Houston Methodist. Leading Medicine

Shoulder FAQ


My 14-year old son can pop his shoulder joints on both sides in and out. He says it doesn't hurt and it won't hurt him to do this. Should we discourage him from doing this maneuver? What should we tell him?


The ability to sublux (partial dislocation) or fully dislocate the shoulder joint is possible for people with loose ligaments, a condition known as ligamentous laxity. Your son may have been born this way or he may have developed this condition over time with repetitive trauma. Swimmers and baseball players or volleyball players are affected most often.

It's best to avoid voluntarily popping the joint in and out. Over time the ligaments and other soft tissue structures holding the joint in place get stretched out. Pain can limit activities.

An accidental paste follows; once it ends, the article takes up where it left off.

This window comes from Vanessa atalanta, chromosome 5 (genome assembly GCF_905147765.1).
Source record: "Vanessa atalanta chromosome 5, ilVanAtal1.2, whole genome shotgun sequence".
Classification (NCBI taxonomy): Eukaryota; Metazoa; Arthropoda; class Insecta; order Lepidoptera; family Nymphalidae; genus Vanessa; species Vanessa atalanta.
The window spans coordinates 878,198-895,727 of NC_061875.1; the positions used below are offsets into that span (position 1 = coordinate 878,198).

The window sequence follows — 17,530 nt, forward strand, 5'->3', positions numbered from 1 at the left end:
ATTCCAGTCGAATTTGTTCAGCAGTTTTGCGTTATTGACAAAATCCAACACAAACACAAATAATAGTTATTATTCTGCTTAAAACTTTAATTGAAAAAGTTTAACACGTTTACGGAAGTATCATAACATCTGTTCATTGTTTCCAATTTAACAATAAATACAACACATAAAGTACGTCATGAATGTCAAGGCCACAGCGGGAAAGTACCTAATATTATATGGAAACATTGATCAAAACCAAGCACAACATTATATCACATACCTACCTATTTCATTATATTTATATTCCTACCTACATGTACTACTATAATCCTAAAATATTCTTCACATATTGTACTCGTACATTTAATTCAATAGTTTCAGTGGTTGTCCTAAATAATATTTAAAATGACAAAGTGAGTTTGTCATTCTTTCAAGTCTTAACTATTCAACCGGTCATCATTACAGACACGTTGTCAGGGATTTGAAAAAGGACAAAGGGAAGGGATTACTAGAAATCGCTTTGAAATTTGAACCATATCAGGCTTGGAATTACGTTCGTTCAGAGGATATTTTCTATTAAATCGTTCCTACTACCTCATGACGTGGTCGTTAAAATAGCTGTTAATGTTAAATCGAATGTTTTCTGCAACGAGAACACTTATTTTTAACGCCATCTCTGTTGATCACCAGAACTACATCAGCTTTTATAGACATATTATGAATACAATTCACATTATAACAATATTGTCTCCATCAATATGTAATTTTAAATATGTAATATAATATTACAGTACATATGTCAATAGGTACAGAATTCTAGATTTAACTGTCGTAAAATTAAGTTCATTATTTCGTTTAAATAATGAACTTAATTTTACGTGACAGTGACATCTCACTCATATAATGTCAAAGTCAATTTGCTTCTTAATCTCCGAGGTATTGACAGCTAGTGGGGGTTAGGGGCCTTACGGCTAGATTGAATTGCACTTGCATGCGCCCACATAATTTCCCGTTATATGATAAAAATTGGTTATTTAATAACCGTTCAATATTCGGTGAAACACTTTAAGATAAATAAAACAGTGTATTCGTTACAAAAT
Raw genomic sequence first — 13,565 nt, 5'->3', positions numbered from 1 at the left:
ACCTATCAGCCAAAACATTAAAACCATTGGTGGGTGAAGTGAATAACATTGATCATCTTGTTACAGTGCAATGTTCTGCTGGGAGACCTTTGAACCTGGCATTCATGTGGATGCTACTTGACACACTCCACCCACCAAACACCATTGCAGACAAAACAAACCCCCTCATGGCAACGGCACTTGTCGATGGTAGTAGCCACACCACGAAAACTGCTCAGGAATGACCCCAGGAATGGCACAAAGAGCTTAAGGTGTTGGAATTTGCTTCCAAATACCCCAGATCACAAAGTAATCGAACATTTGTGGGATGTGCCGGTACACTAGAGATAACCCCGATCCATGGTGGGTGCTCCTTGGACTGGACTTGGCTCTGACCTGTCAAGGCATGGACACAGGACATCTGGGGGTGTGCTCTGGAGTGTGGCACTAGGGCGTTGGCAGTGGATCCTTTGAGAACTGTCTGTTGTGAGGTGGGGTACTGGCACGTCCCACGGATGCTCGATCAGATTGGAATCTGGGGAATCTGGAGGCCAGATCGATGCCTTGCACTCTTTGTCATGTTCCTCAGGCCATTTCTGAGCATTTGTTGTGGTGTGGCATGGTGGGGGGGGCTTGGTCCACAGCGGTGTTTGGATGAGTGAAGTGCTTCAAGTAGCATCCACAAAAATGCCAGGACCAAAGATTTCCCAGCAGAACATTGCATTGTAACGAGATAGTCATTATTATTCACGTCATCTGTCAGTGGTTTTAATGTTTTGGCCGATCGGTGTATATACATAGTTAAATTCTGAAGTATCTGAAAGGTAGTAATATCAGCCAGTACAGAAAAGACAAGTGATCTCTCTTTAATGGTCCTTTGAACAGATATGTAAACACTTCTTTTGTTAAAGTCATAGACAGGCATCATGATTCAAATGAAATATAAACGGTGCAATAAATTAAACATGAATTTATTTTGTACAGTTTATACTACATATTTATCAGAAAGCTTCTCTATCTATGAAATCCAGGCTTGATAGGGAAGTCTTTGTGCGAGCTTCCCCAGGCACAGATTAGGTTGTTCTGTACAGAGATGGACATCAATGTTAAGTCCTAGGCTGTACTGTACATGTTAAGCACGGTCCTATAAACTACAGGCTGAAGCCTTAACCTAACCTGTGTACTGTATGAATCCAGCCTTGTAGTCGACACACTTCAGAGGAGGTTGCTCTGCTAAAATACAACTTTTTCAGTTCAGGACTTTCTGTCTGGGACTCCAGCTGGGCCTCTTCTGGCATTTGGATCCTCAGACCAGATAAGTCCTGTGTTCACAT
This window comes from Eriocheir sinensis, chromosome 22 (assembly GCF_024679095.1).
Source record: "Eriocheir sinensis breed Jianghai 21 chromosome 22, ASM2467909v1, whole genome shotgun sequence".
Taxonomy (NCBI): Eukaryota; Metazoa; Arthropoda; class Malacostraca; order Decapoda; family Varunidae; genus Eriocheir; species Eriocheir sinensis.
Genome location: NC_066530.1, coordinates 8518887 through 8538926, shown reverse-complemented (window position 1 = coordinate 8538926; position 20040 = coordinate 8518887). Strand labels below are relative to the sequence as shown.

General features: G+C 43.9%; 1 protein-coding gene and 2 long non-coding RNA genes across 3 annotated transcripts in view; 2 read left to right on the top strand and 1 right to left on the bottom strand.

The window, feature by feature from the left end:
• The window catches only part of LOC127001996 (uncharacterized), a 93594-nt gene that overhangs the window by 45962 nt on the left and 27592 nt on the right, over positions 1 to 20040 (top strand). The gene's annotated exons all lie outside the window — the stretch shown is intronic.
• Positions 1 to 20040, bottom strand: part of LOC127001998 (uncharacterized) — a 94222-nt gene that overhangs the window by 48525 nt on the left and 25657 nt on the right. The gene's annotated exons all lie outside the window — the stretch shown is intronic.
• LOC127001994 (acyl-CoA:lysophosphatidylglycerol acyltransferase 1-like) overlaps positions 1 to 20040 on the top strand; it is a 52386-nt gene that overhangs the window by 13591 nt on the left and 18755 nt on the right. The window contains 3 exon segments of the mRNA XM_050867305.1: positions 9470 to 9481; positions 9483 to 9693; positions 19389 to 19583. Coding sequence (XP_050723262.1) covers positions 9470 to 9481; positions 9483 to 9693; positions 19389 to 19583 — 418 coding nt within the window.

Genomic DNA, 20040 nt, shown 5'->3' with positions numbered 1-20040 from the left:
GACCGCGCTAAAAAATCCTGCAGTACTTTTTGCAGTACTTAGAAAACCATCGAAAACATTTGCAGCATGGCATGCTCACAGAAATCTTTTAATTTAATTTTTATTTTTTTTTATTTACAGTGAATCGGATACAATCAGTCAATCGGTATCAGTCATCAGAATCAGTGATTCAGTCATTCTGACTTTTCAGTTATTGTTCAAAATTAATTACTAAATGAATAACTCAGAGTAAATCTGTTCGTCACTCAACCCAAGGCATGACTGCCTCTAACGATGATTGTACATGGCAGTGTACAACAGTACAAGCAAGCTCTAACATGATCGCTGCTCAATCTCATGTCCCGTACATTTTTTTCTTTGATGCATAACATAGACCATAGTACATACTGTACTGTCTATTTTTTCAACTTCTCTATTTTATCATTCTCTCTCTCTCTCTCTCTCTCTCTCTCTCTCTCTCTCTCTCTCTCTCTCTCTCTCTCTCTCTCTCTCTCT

In rare cases, the individual may traumatically dislocate the shoulder. Surgery may be required if the joint capsule or the rim around the joint called the labrum are torn or ruptured.

Lara L. Devgan, et al. Posterior Dislocation in a Voluntary Subluxator: A Case Report. In Medicine & Science in Sports & Exercise. April 2006. Vol. 38. No. 4. Pp. 613-617.

*Disclaimer:* The information contained herein is compiled from a variety of sources. It may not be complete or timely. It does not cover all diseases, physical conditions, ailments or treatments. The information should NOT be used in place of visit with your healthcare provider, nor should you disregard the advice of your health care provider because of any information you read in this topic.
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